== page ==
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Giving up chocolate. What’s the point? My relationship with chocolate is only ever on-again-off-again anyway. I’ve never given up anything for Lent, as the point of it has never really hit me. I suppose you could correlate, in some vague way, the feeling of oh-my-God-I-can’t-wait-till-Lent-is-over-so-I-can-eat-a-Mars-bar-again with the feeling of O-Lord-when-will-you-save-your-people? But it’s never meant much to me.

This year, however, I heard about something called 40acts. I didn’t look far into it, but I learned enough from my Facebook friends to know that it was a movement about doing something positive, useful and, above all, generous for the Lenten season. This inspired me, and I happened upon a Lent idea of my own.

My Lenten discipline this year will be to examine a charity a day. I’m getting suggestions from Facebook friends and Twitter followers (follow me @davidlrattigan) and then spending a few minutes each day reading about the work of one. At the end of each week, I’ll make a donation to one of them (I’m only three days in, and I’m already torn over my choice). At the end of my 40 days, who knows, I may have found one or two that I want to support regularly. That said, giving money is not my sole aim. I’m being exposed to new issues, stretching my awareness of the place of charity in the world and sharing the experience with others via social media.

Partners In Health logoToday is Friday, and my charity of the day, via @eatingwords, is Partners In Health. (Can I point out just how much discipline was required for me to observe that capitalized preposition, by the way?)

PIH is doing a magnificent work providing global healthcare by creating hospitals and community health systems in some of the poorest regions of the world. To make these sustainable, they are staffed largely by local professionals, not simply Western volunteers. Founder Dr Paul Farmer has revolutionized the way life-threatening illnesses such as AIDS and tuberculosis are being treated, despite the once-prevailing wisdom that it simply couldn’t be done. He explains a lot about his vision, which ties in with a concern to see and promote healthcare as a basic human right, in this short film from CBS’s 60 Minutes:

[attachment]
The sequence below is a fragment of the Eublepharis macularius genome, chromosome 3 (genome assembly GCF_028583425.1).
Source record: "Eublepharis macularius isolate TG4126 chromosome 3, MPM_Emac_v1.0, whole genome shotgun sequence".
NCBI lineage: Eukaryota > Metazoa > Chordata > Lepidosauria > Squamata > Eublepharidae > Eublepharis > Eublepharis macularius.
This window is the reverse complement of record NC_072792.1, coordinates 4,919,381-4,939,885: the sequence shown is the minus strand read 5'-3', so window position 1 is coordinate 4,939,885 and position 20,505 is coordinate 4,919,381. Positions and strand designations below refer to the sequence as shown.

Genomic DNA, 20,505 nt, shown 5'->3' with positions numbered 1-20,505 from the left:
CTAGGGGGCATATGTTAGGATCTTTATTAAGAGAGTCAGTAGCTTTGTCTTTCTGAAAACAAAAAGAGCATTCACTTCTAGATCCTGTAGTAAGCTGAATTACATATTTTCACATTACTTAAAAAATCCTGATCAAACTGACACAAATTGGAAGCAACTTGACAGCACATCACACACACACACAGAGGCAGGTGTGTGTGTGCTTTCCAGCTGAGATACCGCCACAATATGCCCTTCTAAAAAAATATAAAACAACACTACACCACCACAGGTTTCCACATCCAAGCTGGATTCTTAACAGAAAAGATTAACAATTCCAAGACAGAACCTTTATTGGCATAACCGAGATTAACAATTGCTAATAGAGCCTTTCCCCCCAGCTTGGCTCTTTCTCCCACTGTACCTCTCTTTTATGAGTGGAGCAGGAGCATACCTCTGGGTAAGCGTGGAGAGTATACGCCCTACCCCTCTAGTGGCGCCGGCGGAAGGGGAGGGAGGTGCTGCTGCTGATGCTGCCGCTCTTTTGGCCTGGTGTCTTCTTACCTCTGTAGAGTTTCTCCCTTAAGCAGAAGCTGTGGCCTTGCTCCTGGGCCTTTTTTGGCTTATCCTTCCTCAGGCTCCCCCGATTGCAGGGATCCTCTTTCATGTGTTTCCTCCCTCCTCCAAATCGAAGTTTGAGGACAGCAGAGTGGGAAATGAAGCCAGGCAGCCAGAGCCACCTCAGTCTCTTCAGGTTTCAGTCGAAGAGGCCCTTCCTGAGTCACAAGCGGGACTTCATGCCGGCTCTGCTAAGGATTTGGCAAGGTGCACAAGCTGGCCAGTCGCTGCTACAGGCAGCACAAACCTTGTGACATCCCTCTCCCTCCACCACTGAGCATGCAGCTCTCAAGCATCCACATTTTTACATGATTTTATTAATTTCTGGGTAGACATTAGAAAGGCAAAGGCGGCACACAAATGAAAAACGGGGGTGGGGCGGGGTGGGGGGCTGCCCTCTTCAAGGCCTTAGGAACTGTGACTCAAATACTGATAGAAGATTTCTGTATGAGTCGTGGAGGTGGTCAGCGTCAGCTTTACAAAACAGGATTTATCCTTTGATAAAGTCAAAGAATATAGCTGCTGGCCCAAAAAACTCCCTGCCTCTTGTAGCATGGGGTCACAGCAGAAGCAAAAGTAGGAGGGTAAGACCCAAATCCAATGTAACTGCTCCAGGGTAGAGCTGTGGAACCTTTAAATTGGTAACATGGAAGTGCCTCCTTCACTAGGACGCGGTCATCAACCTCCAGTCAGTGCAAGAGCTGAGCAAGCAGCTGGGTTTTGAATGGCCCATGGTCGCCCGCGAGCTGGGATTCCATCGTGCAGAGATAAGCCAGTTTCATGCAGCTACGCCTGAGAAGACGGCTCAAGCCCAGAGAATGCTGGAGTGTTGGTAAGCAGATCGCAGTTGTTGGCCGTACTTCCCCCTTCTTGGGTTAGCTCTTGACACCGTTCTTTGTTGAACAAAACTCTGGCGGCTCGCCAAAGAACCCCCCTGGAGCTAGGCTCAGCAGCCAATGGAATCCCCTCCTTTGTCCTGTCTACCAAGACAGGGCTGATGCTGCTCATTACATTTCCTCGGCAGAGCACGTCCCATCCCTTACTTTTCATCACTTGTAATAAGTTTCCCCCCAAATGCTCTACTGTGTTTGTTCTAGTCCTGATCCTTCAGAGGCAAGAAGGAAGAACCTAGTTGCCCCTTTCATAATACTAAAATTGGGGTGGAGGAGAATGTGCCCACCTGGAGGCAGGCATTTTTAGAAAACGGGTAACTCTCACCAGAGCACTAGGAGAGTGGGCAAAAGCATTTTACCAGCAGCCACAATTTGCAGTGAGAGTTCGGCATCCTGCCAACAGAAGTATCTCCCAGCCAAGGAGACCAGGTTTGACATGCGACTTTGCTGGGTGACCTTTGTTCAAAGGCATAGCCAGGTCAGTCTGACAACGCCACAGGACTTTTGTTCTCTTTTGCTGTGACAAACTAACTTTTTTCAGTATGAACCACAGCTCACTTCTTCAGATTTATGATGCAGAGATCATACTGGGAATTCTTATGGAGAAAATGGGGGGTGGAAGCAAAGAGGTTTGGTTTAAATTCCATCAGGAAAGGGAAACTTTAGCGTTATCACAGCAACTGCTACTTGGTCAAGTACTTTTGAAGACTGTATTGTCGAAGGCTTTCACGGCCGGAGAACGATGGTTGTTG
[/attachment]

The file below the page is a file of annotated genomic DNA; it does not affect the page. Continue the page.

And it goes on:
Visit the Partners In Health website here to find out more.

2 Comments

Jacquie, February 24, 2012 Reply

I am in agreement that doing something positive to give back during the season of Lent seems the best way to use these 40 days.

I have previously used Lent as a time of reflection, reading (kind of like a retreat-time) and it does benefit the soul.

I also think there is much to be said for your approach to Lent this year….raising awareness of the many issues/conditions that affect the world’s population and resolving to give financial support to chosen charities is a great way to make the 40 days of Lent worth observing.

[…] chosen this year to examine a charity a day as a kind of spiritual discipline for the 40 days of Lent. For the first time I’ve started […]

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